When hallucinations or illusions do occur: Don’t argue about what is real and what is fantasy. Respond to the emotional content of what the person is saying, rather than to the factual/fictional content. seek professional advice if you are concerned about this problem. Medications can sometimes help to reduce hallucinations.

Confusion and the loss of memory can also cause Alzheimer’s patients to become suspicious of those around them, sometimes accusing their caretakers of theft, betrayal, or some other improper behavior.

Offer a simple answer to any accusations, but don’t argue or try to convince them their suspicions are unfounded.
Distract the patient with another activity, such as going for a walk, or by changing the subject. If suspicions of theft are focused on a particular object that is frequently mislaid, such as a wallet for example, try keeping a duplicate item on hand to quickly allay the patient’s fears.

Take a look at some of our activity products that can help with hallucinations and suspicion.

Waves ~ Poetry Soup

Silently she waits,
wearing a crest of a wave on her finger.
The night will erase all the meaningless fears.
Silently she dares
to break all the obstacles unforeseen,
to dive into the truth
that is far from luxurious.
Silently she realizes
that part of her fault is in building a world of hypocrisy.
Silently she dreams
of becoming younger.
Silently she falls asleep
between Achilles and Odysseus,
counting the reasons for blindness.
Silently she melts the ice
of her tranquility
in a solar whirlpool
that must eradicate her as well,
but it won’t.

An Addition To Our Product Line:

Item #0101

Automatic Wheelchair Rollback Lock

A wheelchair may be the most useful medical device at your disposal, but routine standing and sitting can cause rollback and serious injury. This automatic wheelchair safety device is a very clever, easy-to-install device that AUTOMATICALLY locks the wheels whenever the person stands or sits.

Price: $180.00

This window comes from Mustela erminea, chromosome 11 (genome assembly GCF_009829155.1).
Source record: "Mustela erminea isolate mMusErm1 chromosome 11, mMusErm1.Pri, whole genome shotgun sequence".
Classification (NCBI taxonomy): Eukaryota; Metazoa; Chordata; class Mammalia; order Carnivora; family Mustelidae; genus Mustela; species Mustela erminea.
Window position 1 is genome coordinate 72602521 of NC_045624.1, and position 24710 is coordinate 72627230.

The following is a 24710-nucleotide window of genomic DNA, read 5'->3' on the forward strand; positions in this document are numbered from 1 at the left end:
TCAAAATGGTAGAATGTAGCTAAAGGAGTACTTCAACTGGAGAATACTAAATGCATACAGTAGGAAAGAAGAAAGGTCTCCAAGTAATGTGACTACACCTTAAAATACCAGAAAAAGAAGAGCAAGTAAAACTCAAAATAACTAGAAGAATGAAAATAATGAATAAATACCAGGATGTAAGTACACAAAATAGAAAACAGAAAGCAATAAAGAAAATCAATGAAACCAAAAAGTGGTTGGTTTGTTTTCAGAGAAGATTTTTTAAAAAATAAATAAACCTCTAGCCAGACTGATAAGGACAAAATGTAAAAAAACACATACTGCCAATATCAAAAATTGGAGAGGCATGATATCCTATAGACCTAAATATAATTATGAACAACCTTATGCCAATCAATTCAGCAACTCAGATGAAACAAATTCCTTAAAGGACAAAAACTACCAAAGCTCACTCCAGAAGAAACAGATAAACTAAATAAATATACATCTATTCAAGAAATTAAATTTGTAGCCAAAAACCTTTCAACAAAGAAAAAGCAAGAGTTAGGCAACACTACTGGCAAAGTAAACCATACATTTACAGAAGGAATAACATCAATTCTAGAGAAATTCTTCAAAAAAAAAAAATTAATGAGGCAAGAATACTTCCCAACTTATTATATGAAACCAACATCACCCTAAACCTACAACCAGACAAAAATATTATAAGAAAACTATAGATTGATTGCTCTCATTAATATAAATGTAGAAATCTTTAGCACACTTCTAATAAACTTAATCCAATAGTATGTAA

Recipe Of The Week:

Skillet Gnocchi with Chard and White Beans

1 tablespoon plus 1 teaspoon extra-virgin olive oil, divided
1 16-ounce package shelf-stable gnocchi, (see Tip)
1 medium yellow onion, thinly sliced
4 cloves garlic, minced
1/2 cup water
6 cups chopped chard leaves, (about 1 small bunch) or spinach
1 15-ounce can diced tomatoes with Italian seasonings
1 15-ounce can white beans, rinsed
1/4 teaspoon freshly ground pepper1/2 cup shredded part-skim mozzarella cheese
1/4 cup finely shredded Parmesan cheese

Heat 1 tablespoon oil in a large nonstick skillet over medium heat. Add gnocchi and cook, stirring often, until plumped and starting to brown, 5 to 7 minutes. Transfer to a bowl. Add the remaining 1 teaspoon oil and onion to the pan and cook, stirring, over medium heat, for 2 minutes. Stir in garlic and water. Cover and cook until the onion is soft, 4 to 6 minutes. Add chard (or spinach) and cook, stirring, until starting to wilt, 1 to 2 minutes. Stir in tomatoes, beans and pepper and bring to a simmer. Stir in the gnocchi and sprinkle with mozzarella and Parmesan. Cover and cook until the cheese is melted and the sauce is bubbling, about 3 minutes.

Tip: Look for shelf-stable gnocchi near other pasta in the Italian section of most supermarkets.

Trivia Challenge:

1. What age does the brain reach full maturity?

2. The ability to learn and remember new things is called __________?

3. What philosopher thought that functions of the brain actually took place in the heart?

Participate by emailing your answers to contact@alzstore.com and include your first name, city & state where you live to be in the running to win a gift certificate to The Alzheimer's Store!

Congratulations Priscilla from Little Rock, AR ~Winner of our Jul Trivia Contest!!!

Answers to last week's trivia; Neurons / Touch / Insulin

Music therapy for dementia patients boosts their memories by listening to their favorite songs. Be sure to take a peek at our most popular Music Players~Item #2115

We have designed the shopping experience of our store to make it easier for the Alzheimer's & dementia communities to find the products they need for their patients and loved ones.

You can choose to shop either by Stages (Early, Middle, Late), by Category, by browsing our entire store, or by our most popular products.

An estimated 47 million people globally have Alzheimer's disease and that number is projected to triple by 2050. According to the Alzheimer's Association, there are some things you can do to keep memory loss at bay such as exercise, education, not smoking, getting adequate sleep, staying socially engaged, learning new things, taking care of your mental health and eating a healthy diet.The Alzheimer's Store is here to assist you, the caregiver, in this quest with products that will benefit your loved ones quality of life and make each day manageable for you & less stressful for them....